Growing Up on Main Street Gloucester, Circa 1960s ~ Stories Shared by Melissa Abbott and Toby Pett

In the comment section of several recent posts, Melissa and Toby have been sharing some super fun stories about growing up in Gloucester during the 60s. I know everyone doesn’t read the comments, so we are posting their conversation. Wonderful Gloucester history–thank you both so much for taking the time to write.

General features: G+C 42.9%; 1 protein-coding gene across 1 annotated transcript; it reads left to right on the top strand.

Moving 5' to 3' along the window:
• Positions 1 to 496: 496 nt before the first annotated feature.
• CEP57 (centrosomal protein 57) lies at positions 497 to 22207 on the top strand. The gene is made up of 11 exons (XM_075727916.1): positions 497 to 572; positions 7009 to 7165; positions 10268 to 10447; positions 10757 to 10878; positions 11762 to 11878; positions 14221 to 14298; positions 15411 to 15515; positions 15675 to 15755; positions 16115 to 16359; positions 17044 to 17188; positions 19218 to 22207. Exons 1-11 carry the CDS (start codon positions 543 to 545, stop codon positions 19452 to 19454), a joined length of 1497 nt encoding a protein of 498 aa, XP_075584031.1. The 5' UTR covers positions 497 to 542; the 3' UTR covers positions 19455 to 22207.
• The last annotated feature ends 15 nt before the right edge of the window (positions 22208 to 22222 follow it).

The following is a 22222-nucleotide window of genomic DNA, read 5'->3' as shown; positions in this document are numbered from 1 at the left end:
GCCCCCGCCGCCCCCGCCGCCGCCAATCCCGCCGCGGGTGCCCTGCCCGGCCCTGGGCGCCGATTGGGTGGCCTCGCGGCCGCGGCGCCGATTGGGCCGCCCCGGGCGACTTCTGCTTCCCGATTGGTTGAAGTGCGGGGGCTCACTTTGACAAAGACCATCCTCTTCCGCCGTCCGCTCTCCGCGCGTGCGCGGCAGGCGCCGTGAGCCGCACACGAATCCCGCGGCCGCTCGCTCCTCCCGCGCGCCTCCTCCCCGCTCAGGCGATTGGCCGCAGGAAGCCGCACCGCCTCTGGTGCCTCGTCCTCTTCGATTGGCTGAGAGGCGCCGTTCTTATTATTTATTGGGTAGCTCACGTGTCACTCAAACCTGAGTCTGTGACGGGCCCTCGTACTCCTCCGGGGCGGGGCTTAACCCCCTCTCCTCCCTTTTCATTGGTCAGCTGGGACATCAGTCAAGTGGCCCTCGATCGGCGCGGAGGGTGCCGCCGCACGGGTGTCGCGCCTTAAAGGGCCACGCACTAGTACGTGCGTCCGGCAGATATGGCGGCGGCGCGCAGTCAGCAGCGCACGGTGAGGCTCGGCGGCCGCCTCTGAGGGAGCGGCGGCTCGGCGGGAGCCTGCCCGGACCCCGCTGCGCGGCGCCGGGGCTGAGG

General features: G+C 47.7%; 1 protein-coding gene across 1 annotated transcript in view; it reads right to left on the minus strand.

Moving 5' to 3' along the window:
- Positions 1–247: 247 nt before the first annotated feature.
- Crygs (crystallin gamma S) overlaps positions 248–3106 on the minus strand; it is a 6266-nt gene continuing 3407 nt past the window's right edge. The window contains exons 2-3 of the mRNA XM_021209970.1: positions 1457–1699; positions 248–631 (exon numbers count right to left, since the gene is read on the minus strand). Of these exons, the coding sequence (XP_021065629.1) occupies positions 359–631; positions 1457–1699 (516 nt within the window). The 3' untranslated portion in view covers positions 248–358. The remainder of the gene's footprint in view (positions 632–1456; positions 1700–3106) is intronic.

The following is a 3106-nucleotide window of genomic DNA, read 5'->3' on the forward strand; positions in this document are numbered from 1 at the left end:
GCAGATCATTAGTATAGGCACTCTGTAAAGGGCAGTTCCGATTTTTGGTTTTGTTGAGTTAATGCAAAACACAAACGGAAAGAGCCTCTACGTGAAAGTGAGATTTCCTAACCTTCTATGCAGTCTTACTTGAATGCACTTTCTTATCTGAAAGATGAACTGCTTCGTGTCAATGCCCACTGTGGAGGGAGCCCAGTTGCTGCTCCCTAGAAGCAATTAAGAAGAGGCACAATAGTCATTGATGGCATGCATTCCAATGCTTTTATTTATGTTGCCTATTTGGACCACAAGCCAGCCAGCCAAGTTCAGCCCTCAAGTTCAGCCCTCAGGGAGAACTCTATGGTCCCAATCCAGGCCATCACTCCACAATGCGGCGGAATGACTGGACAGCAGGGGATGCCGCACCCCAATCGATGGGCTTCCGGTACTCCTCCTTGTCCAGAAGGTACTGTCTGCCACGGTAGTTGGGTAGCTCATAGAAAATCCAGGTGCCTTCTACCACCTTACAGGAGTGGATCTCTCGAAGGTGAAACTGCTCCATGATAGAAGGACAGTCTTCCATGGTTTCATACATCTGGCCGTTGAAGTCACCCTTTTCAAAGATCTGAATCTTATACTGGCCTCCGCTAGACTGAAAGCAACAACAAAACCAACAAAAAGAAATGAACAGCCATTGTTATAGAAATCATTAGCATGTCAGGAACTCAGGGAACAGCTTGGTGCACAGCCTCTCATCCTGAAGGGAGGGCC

Melissa Abbott gloucester ma.jpgPhoto of Melissa Abbott , circa 1970

Melissa writes (see Toby’s original comment, posted yesterday, below):